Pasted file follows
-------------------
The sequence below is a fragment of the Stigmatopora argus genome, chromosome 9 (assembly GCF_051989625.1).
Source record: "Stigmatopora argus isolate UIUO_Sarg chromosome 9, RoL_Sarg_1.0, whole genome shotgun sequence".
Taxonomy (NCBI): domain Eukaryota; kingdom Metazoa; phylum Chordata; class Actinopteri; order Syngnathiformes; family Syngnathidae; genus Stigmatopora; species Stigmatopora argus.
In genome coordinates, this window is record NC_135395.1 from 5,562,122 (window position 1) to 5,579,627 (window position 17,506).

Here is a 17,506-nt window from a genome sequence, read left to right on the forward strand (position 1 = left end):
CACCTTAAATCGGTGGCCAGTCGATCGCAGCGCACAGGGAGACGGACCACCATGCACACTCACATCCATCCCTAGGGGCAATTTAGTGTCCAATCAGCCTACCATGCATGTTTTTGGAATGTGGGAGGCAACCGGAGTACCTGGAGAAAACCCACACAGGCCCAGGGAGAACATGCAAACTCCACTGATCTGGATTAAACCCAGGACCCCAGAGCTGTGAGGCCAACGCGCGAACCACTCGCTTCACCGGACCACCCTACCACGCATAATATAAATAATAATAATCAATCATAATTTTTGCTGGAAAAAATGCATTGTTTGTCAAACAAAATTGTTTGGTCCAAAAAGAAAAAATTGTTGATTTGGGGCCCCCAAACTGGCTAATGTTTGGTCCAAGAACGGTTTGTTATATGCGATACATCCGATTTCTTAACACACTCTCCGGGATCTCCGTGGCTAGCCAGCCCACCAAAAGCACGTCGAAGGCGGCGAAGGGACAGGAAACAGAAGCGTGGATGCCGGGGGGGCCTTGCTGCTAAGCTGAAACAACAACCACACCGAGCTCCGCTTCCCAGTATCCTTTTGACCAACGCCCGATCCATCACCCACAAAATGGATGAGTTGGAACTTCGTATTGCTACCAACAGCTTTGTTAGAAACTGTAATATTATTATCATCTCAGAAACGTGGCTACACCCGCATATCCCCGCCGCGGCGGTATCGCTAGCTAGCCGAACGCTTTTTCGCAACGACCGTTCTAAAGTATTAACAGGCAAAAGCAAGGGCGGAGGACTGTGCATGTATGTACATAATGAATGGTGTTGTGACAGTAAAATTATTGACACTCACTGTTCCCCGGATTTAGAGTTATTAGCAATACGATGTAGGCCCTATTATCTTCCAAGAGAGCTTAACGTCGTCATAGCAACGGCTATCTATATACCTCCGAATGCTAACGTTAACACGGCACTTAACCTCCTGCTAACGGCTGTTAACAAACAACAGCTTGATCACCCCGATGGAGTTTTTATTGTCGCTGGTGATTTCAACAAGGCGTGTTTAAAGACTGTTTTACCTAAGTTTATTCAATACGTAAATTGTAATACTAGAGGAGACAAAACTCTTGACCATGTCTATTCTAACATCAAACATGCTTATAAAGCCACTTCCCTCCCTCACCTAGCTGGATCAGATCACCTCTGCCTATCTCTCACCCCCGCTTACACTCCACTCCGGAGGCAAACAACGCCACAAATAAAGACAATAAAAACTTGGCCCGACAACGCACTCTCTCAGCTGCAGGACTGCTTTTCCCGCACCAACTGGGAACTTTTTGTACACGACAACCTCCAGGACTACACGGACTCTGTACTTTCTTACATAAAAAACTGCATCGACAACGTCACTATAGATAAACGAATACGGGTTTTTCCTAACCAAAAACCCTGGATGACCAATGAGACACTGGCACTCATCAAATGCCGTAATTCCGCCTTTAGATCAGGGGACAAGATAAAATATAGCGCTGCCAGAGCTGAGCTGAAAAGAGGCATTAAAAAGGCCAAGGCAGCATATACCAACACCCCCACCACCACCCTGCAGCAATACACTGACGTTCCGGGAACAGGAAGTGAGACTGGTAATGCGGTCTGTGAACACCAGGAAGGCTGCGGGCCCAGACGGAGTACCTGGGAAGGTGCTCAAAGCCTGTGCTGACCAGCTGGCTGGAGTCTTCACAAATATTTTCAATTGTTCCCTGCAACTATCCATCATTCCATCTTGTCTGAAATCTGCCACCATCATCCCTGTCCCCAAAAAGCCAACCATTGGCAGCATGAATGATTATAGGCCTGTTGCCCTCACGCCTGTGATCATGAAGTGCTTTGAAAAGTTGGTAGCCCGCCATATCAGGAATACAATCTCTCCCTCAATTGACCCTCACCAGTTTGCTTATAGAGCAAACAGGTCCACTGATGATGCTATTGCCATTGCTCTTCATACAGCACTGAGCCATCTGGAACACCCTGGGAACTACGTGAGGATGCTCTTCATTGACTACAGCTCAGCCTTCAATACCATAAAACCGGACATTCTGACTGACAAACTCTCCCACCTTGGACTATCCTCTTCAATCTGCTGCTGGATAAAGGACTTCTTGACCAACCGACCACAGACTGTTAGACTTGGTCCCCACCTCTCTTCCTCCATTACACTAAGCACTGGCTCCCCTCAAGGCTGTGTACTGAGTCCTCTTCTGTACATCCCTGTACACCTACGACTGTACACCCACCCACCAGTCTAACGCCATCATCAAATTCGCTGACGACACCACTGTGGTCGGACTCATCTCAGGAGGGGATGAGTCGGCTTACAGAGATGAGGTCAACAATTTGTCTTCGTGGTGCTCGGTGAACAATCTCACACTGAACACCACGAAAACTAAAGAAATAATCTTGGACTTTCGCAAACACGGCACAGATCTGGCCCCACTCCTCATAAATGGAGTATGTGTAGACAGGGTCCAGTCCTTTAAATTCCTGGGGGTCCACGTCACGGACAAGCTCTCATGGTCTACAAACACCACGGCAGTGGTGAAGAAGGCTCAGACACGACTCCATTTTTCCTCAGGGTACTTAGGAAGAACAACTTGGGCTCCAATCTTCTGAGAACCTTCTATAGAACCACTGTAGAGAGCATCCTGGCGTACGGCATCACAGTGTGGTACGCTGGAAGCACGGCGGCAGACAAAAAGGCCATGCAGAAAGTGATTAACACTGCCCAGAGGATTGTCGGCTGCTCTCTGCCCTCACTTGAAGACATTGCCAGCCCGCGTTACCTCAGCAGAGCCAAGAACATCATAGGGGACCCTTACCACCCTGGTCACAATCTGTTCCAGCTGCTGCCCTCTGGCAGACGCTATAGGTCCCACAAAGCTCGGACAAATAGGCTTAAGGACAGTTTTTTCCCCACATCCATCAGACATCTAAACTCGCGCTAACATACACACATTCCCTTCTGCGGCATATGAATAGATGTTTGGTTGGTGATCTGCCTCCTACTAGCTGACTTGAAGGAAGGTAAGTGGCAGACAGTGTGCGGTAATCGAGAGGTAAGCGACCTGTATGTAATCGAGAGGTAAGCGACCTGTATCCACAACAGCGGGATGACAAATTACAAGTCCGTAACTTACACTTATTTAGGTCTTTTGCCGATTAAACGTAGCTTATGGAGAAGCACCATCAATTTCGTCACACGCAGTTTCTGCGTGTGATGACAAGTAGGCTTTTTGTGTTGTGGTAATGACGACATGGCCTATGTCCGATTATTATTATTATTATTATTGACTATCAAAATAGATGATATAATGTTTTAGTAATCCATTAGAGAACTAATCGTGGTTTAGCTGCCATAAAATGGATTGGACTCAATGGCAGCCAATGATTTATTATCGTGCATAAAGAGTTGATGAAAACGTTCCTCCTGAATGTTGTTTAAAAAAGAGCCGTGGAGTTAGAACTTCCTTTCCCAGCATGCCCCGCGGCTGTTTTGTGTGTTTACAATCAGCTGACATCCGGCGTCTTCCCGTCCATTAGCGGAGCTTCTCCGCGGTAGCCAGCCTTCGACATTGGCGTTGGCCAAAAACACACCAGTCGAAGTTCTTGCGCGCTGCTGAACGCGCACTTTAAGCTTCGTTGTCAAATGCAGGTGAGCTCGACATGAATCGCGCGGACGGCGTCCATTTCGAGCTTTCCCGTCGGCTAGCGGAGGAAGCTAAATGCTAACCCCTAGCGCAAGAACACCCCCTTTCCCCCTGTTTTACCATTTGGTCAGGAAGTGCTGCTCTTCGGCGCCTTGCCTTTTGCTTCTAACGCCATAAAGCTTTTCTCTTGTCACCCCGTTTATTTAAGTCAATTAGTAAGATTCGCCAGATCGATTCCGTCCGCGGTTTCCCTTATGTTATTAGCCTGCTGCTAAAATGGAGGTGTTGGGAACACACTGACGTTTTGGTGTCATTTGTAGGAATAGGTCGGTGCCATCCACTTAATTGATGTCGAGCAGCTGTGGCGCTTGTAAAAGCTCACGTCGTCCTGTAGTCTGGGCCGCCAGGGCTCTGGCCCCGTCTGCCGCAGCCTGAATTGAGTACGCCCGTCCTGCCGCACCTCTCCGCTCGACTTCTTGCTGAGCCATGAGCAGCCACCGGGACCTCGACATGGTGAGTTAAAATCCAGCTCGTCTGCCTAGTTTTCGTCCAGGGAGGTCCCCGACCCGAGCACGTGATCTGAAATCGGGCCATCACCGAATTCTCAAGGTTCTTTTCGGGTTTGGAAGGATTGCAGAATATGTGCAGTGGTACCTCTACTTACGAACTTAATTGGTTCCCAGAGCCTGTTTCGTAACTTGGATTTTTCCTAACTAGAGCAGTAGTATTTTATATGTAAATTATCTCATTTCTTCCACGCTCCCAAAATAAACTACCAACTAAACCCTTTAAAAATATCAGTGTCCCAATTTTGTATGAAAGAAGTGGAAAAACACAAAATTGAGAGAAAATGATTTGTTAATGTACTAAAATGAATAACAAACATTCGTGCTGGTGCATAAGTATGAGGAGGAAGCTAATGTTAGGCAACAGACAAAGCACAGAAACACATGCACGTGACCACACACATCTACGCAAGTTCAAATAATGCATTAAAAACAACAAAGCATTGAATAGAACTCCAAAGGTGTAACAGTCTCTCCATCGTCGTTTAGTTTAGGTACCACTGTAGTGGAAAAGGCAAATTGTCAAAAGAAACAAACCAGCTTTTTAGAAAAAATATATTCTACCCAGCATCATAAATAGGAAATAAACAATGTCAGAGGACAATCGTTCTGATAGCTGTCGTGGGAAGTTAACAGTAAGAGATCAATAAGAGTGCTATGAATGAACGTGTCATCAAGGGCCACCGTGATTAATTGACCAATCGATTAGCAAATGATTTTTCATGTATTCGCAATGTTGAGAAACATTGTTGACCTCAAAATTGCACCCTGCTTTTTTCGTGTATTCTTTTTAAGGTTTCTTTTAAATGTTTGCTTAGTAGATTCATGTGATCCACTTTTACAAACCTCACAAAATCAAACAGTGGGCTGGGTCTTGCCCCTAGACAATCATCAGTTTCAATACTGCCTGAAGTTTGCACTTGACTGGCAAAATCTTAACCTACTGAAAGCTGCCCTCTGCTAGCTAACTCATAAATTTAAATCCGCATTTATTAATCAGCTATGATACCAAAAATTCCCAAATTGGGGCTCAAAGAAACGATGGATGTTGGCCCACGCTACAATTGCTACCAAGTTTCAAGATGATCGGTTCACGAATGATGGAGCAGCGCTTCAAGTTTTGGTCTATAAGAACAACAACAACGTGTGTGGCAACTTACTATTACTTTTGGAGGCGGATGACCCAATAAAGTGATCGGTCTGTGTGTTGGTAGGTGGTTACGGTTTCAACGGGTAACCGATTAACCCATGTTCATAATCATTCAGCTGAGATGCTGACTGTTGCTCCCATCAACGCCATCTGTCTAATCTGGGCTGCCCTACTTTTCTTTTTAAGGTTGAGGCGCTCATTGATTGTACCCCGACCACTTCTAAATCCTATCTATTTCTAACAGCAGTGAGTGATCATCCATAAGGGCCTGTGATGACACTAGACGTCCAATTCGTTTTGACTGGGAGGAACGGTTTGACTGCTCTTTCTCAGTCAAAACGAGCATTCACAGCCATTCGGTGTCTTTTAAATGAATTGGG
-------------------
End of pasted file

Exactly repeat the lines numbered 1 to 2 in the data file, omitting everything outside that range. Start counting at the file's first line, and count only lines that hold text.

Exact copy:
The sequence below is a fragment of the Stigmatopora argus genome, chromosome 9 (assembly GCF_051989625.1).
Source record: "Stigmatopora argus isolate UIUO_Sarg chromosome 9, RoL_Sarg_1.0, whole genome shotgun sequence".